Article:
Archive for June, 2010

| posted by Joe Hice |

Beware Higher Ed’s ‘Mad Men’

There have been some great posts on university marketing and branding recently.  I plan to share a few over the next few days.  The first from Inside Higher Education.

By Michael Armini

Inside Higher Education

In 1981, Grey Poupon took the nation by storm. Although the little-known Dijon mustard had been manufactured for more than a century, in the early ’80s it went from a minor six-figure business to a retail powerhouse.

Most people remember the famous TV ad in which one Rolls-Royce pulls up next to another. An aristocratic-looking passenger rolls down the back window to ask, “Pardon me. Would you have any Grey Poupon?”

In the cities where the ad ran, sales of Grey Poupon shot up 40 to 50 percent — a remarkable leap in the largely static condiment sector. Today, the Grey Poupon success story is frequently invoked as a highly successful “rebranding,” and an example of a singular advertising triumph.

Within the retail world, plenty of products have had their sales driven up, and their images buffed, through focused ad campaigns and catchy slogans: Don’t Leave Home Without It (American Express), Just Do It (Nike), and Got Milk? (California Milk Processor Board).

These successes — reinforced today by the hit cable TV show “Mad Men— have led to an onslaught of branding consultants currently setting their sights on American universities. Many of these firms, battered by the recession and seeing higher education as a wealthy untapped sector, are coming to a campus near you. (more…)


| posted by Joe Hice |

N.C. State Trustee Norris Tolson on Sustaining biotech’s growth

By E. Norris Tolson, president and CEO N.C. Biotechnology Center

RESEARCH TRIANGLE PARK This year, of all years, North Carolina needs to hold fast to its commitment to bioscience as a jobs-growth engine.

Even through the economic crisis, North Carolina’s bioscience sector maintained a respectable 1 percent growth in employment. That’s a stark contrast to the double-digit unemployment figures elsewhere. State support of the bioscience sector and of the business-building programs of the Biotechnology Center creates jobs. Excellent clean, dignified, $30-an-hour jobs.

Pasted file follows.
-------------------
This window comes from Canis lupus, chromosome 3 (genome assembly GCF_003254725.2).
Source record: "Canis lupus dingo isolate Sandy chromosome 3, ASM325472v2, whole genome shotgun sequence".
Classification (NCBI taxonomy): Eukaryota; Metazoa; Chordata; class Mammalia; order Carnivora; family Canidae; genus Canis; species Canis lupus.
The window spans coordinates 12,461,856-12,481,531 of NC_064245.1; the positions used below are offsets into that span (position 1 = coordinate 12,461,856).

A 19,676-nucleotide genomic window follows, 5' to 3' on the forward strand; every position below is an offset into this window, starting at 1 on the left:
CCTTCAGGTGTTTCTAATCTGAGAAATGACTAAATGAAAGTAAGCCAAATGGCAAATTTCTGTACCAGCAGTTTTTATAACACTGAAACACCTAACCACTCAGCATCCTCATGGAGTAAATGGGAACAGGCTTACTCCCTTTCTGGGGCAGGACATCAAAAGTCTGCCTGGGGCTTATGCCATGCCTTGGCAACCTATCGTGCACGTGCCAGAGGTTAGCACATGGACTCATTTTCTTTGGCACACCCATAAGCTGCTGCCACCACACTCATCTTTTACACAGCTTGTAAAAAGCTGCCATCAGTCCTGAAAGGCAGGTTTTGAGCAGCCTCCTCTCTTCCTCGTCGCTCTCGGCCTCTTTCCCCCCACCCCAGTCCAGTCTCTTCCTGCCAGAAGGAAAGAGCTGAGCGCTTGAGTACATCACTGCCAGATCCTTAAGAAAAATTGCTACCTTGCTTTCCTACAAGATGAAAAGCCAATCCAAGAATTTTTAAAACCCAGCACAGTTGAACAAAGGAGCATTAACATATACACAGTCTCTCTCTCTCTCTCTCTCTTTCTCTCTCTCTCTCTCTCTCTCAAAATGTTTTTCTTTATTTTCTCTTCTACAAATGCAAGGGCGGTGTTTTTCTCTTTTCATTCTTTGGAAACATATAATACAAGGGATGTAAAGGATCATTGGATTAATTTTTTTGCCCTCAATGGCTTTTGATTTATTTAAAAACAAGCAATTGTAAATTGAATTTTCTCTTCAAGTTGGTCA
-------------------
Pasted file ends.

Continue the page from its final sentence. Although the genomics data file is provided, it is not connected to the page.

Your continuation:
North Carolina remains the third-largest bioscience state, behind only California and Massachusetts. If we fail to keep fueling this reliable jobs-growth engine, however, we could be overtaken by Maryland, Massachusetts and other states that are growing their bioscience industries by making billion-dollar investments. They want our jobs.

Here are some relevant North Carolina bioscience facts: (more…)


| posted by Joe Hice |

What about a simple logo re-design has people all up in arms?

From the quality logo products blog:

When Michigan State Spartans confirmed that they were moving forward with a re-branding effort which included a new logo (featured on the U.S. Patent and Trademark Office Web site) the outcry from students, alumni, and fans was deafening.

Before long, online message boards began filling with negative opinions on the new design. In fact, by the time of writing this post, more than 18,100 fans had joined a Facebook page entitled: “JUST DON’T — No new Nike-influenced Spartan helmet.” One alum even admitted he’s part of a grassroots Web effort to flood the e-mail inboxes of MSU officials and coaches to stop the logo change.

Tom Izzo, the Spartans men’s basketball coach, supported the new logo stating:

“For all of you out there that are complaining, shame on you, because … we are trying to do what’s best for Michigan State University, our athletic department and the great people that we associate with and Nike’s done a heck of a job …We are going to be moving into that new century here in the proper way and I’m excited about it.”


New logo is on Right

As a fan of many teams (none of which are the Spartans) I’d have to agree with Tom. Shame on students, alumni, and fans that would turn their backs on the organization they support so easily. Just take another glance at the two logos and see if these minor changes are worth so much fuss. It’s just a logo after all. (more…)